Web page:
US deploys B-2 Spirit stealth bombers, 200 airmen to Guam
The US military has dispatched three B-2 Spirit stealth bombers to its Air Force base in Guam, the Pacific Air Forces (PAF) announced. Around 200 airmen were also deployed there.
The bombers and service members were sent to Andersen Air Force Base, according to the PAF. The aircraft and airmen are arriving from Whiteman Air Force Base in Missouri.
Approximately 200 #Airmen and three #B2 Spirits deployed to @AndersenAFBGuam to support @PacificCommand's Bomber Assurance and Deterrence mission. pic.twitter.com/Qufnu7gXh7— PACAF (@PACAF) January 11, 2018
The PAF said the move is aimed at supporting the US Pacific Command's Bomber Assurance and Deterrence mission. "US strategic bombers regularly rotate through the Indo-Pacific region to conduct US PACOM-led (Pacific Command-led) air operations, providing leaders with deterrent options to maintain regional stability," the PAF wrote on its website.
"During this short-term deployment, the B-2s will conduct local and regional training sorties and will integrate capabilities with key regional partners, ensuring bomber crews maintain a high state of readiness and crew proficiency," the PAF wrote. It failed to indicate how long the bombers and service members would be stationed at the Guam base.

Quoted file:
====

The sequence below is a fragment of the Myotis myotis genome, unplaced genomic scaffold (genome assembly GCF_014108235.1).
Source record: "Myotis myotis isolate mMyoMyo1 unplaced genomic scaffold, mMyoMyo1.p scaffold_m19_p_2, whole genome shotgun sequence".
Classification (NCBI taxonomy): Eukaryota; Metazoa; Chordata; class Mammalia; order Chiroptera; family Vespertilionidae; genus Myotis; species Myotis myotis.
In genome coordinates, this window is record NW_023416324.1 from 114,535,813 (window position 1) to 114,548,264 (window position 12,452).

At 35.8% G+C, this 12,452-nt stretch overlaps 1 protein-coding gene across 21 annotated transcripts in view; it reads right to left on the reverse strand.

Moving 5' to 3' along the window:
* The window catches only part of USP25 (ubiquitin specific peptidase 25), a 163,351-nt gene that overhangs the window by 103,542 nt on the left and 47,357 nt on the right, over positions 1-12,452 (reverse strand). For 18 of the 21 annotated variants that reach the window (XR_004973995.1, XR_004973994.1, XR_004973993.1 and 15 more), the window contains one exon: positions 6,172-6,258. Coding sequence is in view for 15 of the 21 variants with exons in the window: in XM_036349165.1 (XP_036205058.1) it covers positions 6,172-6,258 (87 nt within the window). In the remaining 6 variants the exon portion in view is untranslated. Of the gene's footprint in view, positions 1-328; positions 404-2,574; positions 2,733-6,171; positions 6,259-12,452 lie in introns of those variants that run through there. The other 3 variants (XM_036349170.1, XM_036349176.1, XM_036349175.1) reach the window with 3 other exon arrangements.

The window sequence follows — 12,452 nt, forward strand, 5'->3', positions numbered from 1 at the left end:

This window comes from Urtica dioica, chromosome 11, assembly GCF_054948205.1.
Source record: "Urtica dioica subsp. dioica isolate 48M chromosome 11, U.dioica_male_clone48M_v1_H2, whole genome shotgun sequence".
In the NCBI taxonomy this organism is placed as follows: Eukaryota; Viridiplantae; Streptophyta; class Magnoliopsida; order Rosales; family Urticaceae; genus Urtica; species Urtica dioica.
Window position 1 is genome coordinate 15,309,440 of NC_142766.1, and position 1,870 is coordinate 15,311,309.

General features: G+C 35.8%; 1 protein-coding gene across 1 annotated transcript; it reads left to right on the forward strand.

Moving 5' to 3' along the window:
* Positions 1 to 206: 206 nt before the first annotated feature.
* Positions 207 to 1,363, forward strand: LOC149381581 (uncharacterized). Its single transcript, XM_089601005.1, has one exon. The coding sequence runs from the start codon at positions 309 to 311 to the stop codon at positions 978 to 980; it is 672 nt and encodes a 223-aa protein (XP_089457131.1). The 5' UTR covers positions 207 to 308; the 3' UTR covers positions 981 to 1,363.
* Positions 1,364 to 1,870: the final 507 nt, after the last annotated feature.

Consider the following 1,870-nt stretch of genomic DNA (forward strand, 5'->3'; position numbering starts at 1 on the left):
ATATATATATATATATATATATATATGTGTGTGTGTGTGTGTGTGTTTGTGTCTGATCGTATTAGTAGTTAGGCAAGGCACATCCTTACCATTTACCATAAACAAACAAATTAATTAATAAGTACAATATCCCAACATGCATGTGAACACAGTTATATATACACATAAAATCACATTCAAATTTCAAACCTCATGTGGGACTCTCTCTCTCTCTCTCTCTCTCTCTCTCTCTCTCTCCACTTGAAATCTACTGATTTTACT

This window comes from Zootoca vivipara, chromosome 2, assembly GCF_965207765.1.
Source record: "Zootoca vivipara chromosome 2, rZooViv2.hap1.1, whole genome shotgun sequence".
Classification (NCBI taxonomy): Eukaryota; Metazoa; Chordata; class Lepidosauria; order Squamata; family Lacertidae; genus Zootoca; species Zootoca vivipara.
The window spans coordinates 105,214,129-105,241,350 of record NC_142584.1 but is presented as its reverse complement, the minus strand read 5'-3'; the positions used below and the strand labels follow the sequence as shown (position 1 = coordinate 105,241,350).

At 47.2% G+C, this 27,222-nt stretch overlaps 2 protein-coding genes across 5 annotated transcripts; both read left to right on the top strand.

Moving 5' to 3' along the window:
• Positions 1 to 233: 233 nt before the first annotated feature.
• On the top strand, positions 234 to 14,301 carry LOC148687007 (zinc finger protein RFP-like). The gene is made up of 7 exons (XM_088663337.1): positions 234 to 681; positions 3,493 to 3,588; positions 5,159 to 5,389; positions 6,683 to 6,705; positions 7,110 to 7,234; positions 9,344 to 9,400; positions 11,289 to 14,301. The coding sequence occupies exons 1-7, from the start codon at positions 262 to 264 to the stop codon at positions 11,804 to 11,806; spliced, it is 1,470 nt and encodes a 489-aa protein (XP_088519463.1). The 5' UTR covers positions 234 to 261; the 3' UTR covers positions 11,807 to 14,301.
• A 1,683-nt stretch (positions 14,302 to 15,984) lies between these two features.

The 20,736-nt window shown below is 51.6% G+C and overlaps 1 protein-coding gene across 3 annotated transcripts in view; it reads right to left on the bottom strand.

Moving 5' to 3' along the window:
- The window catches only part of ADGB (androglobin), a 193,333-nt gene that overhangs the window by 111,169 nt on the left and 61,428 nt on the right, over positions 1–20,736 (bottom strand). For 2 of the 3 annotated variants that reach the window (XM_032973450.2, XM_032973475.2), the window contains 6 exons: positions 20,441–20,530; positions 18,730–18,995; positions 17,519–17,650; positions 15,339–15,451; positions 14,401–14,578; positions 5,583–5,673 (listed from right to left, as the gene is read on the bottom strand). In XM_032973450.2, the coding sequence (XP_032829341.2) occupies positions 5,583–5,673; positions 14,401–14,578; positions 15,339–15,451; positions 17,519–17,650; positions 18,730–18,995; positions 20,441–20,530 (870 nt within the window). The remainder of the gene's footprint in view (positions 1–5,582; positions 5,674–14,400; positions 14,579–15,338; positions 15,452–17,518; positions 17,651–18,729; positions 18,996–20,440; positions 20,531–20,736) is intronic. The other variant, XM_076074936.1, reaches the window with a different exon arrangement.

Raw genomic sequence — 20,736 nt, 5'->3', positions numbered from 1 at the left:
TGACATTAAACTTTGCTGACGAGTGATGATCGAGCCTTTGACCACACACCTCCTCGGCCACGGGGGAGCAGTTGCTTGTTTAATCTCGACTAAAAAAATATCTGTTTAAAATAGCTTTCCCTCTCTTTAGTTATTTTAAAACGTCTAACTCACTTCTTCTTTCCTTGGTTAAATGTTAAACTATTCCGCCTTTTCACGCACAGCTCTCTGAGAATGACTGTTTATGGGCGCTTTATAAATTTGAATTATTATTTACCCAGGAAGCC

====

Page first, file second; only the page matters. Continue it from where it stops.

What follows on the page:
The B-2 Spirit is one of three major bombers belonging to the US military, along with the B-1B Lancer and the B-52 Stratofortress.
It comes amid ongoing tensions between Washington and Pyongyang, which threatened last October to strike the US territory of Guam with a "salvo of missiles."
North Korea had made a similar threat in August but later drew back from it, in a move that was dubbed"very wise and well reasoned" by US President Donald Trump.
Just weeks ago, the US held drills with Japan in an area south of the Korean peninsula, using aircraft stationed in both Guam and Japan. The US aircraft involved in the exercise included B-1 bombers, F-35 stealth fighters and F-18 combat jets. US drills in the region have repeatedly angered North Korea, with Moscow stating then that such saber-rattling, and Washington's rhetoric, only serves to provoke Pyongyang.